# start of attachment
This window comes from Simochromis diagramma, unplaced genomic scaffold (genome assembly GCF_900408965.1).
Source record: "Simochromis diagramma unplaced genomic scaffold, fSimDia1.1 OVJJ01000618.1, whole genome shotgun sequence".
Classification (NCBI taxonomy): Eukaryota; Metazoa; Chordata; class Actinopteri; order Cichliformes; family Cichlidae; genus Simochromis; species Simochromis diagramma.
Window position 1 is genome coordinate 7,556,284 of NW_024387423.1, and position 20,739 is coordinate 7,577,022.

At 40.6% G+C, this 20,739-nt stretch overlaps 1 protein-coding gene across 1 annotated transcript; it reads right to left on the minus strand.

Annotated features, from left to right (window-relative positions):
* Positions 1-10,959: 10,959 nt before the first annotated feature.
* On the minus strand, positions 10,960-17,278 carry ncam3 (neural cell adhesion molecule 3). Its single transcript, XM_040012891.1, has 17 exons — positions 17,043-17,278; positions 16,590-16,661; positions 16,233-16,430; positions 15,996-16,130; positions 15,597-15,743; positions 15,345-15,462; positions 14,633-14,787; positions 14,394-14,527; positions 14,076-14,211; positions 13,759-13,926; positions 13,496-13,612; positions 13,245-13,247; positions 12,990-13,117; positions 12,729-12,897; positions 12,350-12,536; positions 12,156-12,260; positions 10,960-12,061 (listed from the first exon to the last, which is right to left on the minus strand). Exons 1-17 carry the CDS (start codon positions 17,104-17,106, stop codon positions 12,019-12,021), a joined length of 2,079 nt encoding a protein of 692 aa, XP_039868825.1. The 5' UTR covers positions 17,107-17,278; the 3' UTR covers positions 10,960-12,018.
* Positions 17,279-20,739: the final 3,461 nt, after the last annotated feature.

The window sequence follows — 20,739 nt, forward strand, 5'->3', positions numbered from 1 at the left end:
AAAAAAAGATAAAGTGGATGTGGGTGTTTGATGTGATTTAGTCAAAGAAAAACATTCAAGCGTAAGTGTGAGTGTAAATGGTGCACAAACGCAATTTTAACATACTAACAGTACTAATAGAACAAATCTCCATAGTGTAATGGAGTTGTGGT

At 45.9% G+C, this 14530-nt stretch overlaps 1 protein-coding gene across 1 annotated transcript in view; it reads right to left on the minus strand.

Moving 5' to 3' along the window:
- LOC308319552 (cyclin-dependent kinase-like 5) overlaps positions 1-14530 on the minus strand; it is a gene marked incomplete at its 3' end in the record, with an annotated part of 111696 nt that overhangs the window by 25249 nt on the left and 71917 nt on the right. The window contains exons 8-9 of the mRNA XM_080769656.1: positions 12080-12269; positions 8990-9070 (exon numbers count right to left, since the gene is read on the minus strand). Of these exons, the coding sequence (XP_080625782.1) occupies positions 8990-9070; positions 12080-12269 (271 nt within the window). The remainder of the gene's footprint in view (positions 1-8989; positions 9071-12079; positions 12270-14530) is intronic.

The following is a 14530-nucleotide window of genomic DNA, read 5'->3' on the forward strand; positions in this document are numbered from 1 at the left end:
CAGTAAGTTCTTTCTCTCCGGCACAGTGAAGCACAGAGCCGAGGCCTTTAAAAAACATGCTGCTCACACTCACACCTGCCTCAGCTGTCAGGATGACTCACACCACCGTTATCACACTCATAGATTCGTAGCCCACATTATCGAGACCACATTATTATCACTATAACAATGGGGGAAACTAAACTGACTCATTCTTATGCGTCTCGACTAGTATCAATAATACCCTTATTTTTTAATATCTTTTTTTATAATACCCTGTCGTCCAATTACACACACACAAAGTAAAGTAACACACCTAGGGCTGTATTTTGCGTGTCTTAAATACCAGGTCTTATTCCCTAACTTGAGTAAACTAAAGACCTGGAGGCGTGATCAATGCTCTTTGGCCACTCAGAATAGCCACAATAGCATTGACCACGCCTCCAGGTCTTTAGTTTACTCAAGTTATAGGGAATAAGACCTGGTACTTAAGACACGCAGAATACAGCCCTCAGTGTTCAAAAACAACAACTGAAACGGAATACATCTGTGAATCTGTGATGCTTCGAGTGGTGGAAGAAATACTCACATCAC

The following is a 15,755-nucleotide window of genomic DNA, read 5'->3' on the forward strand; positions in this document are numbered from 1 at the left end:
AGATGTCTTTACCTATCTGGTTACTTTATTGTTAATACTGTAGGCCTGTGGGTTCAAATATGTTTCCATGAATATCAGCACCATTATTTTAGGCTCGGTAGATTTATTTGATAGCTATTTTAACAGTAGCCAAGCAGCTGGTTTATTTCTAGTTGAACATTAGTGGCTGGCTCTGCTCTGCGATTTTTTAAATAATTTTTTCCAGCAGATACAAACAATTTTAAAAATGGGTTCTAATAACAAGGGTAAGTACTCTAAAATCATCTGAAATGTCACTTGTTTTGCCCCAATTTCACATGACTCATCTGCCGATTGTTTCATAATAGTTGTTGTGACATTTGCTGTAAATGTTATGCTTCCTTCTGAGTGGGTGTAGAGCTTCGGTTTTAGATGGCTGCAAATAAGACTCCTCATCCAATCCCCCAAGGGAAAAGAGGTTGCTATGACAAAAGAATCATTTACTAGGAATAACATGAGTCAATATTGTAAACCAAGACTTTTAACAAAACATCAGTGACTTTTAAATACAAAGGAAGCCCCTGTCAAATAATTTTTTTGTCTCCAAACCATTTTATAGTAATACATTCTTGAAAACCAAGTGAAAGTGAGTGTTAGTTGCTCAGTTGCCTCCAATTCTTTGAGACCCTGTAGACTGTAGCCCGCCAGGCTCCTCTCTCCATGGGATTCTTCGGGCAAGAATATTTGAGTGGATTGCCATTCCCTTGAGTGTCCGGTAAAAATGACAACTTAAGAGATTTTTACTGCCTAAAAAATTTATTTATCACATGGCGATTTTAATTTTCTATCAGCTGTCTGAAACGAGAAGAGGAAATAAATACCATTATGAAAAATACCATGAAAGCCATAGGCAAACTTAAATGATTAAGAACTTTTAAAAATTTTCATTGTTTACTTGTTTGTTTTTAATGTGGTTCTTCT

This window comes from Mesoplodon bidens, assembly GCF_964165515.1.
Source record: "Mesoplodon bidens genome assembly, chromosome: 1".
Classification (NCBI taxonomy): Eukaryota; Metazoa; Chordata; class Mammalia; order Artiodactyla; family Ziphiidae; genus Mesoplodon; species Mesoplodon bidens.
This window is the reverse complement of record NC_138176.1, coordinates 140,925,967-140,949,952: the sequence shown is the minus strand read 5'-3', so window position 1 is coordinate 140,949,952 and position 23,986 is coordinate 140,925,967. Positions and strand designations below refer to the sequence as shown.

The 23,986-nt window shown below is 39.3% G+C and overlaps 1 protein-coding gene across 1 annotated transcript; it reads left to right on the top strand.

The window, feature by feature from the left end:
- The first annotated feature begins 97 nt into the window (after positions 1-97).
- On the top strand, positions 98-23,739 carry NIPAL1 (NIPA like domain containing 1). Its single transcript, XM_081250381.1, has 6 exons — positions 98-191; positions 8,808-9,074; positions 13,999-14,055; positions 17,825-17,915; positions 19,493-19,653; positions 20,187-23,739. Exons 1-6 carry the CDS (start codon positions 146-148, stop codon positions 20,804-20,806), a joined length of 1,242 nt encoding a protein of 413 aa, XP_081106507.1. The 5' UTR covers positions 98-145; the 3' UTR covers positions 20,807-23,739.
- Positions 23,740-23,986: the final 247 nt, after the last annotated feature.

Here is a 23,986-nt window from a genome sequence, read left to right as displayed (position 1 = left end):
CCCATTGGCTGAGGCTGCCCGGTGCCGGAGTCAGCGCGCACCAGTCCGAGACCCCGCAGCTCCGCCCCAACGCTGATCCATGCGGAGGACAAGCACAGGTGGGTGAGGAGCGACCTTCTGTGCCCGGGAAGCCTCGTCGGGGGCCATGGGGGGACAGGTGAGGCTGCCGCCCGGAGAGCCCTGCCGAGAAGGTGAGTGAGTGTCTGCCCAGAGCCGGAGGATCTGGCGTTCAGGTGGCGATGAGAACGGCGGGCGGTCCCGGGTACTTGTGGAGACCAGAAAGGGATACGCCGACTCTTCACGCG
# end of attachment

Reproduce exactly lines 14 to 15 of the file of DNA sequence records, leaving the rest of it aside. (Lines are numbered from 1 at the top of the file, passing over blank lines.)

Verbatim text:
- LOC308319552 (cyclin-dependent kinase-like 5) overlaps positions 1-14530 on the minus strand; it is a gene marked incomplete at its 3' end in the record, with an annotated part of 111696 nt that overhangs the window by 25249 nt on the left and 71917 nt on the right. The window contains exons 8-9 of the mRNA XM_080769656.1: positions 12080-12269; positions 8990-9070 (exon numbers count right to left, since the gene is read on the minus strand). Of these exons, the coding sequence (XP_080625782.1) occupies positions 8990-9070; positions 12080-12269 (271 nt within the window). The remainder of the gene's footprint in view (positions 1-8989; positions 9071-12079; positions 12270-14530) is intronic.

The following is a 14530-nucleotide window of genomic DNA, read 5'->3' on the forward strand; positions in this document are numbered from 1 at the left end: